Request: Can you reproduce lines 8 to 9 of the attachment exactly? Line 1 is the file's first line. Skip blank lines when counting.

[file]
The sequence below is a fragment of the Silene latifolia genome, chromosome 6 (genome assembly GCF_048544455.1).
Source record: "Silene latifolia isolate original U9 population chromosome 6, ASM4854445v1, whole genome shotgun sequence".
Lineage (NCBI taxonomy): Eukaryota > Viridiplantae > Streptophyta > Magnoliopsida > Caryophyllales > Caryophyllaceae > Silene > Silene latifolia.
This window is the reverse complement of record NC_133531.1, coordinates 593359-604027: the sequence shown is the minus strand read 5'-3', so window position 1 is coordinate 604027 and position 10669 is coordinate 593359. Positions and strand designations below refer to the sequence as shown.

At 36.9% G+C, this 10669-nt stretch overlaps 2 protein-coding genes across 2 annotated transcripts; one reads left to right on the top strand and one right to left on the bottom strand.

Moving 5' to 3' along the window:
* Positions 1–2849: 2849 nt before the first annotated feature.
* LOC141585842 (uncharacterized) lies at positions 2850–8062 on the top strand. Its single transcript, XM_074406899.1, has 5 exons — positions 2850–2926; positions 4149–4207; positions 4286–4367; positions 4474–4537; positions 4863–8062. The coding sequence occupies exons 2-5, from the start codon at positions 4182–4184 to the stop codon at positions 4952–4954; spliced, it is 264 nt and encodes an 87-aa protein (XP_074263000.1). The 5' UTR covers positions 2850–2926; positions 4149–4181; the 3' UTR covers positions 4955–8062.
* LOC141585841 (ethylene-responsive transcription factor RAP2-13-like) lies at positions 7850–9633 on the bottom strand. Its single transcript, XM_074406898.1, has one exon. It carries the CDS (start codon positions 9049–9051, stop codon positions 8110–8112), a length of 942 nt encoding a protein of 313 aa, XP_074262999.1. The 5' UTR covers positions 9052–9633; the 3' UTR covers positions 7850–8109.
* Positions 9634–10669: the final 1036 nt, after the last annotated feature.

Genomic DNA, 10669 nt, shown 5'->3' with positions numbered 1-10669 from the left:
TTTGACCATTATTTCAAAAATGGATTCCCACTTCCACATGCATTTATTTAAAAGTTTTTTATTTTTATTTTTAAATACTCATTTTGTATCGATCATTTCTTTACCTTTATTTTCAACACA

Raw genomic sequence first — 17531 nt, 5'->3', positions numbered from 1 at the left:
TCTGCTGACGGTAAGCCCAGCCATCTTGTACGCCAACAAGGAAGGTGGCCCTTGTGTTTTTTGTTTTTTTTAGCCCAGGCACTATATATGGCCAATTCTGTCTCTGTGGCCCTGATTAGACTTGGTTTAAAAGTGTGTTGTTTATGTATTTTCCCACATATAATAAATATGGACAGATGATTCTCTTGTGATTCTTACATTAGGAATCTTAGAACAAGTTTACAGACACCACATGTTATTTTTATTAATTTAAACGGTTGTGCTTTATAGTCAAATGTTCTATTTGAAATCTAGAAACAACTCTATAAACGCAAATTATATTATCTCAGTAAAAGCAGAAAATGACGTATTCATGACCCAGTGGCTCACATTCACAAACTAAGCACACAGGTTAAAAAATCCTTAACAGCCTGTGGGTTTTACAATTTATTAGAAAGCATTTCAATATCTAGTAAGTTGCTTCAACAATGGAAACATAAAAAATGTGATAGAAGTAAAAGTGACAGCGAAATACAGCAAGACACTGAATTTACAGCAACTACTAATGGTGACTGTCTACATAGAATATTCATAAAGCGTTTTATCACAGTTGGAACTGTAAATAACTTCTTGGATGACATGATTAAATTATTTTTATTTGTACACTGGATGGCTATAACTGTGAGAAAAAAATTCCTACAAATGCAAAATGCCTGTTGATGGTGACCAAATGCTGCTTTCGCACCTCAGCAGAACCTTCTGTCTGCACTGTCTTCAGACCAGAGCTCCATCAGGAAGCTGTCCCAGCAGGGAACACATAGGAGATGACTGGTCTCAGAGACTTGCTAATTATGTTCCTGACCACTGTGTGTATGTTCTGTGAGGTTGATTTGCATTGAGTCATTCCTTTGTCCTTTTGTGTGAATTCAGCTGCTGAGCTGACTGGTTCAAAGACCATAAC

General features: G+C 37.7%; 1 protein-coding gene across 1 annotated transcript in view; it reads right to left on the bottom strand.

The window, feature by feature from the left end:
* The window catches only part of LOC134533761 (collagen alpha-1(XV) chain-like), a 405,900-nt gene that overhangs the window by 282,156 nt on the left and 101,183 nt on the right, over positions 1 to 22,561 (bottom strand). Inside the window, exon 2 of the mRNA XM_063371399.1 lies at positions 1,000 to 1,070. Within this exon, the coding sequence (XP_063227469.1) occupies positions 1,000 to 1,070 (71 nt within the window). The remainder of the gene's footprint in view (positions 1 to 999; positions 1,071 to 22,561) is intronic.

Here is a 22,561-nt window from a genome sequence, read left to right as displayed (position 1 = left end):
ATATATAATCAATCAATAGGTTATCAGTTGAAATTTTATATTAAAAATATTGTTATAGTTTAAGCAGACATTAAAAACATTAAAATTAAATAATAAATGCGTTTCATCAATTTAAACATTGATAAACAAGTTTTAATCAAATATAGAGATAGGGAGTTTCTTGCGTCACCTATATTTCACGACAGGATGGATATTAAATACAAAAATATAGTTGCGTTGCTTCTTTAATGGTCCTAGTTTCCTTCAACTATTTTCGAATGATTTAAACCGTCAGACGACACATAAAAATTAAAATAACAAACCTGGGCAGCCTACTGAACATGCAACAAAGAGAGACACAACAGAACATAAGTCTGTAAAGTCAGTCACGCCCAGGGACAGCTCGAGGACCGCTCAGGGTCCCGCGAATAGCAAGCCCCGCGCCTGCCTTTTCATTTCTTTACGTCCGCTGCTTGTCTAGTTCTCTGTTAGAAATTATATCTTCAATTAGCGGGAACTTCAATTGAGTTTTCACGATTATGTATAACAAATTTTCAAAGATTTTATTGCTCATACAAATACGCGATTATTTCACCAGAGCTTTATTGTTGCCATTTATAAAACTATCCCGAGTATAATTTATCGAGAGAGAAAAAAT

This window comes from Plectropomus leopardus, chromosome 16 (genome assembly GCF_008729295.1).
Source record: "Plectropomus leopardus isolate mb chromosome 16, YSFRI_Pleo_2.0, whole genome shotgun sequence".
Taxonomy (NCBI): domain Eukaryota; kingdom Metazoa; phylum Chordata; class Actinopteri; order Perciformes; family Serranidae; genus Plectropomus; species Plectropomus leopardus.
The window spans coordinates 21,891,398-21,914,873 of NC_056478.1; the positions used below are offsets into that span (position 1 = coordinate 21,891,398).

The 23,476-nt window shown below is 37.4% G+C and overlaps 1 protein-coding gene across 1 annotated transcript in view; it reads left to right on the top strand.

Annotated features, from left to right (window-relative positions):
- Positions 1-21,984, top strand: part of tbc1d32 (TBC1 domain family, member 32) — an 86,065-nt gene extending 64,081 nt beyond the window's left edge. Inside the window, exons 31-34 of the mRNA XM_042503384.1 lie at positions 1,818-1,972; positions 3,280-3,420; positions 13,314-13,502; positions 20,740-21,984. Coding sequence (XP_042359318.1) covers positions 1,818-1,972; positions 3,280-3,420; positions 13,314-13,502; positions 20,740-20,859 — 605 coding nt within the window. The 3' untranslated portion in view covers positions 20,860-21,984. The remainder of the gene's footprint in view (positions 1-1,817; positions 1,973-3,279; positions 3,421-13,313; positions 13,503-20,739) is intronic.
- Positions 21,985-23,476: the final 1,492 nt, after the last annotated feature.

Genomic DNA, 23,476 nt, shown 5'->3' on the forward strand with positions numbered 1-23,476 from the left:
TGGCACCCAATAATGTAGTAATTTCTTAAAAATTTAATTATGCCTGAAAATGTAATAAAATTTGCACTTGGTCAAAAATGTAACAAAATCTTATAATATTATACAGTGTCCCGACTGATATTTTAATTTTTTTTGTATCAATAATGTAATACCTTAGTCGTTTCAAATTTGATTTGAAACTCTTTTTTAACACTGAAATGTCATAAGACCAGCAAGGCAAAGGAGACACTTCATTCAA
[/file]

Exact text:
* LOC141585842 (uncharacterized) lies at positions 2850–8062 on the top strand. Its single transcript, XM_074406899.1, has 5 exons — positions 2850–2926; positions 4149–4207; positions 4286–4367; positions 4474–4537; positions 4863–8062. The coding sequence occupies exons 2-5, from the start codon at positions 4182–4184 to the stop codon at positions 4952–4954; spliced, it is 264 nt and encodes an 87-aa protein (XP_074263000.1). The 5' UTR covers positions 2850–2926; positions 4149–4181; the 3' UTR covers positions 4955–8062.
* LOC141585841 (ethylene-responsive transcription factor RAP2-13-like) lies at positions 7850–9633 on the bottom strand. Its single transcript, XM_074406898.1, has one exon. It carries the CDS (start codon positions 9049–9051, stop codon positions 8110–8112), a length of 942 nt encoding a protein of 313 aa, XP_074262999.1. The 5' UTR covers positions 9052–9633; the 3' UTR covers positions 7850–8109.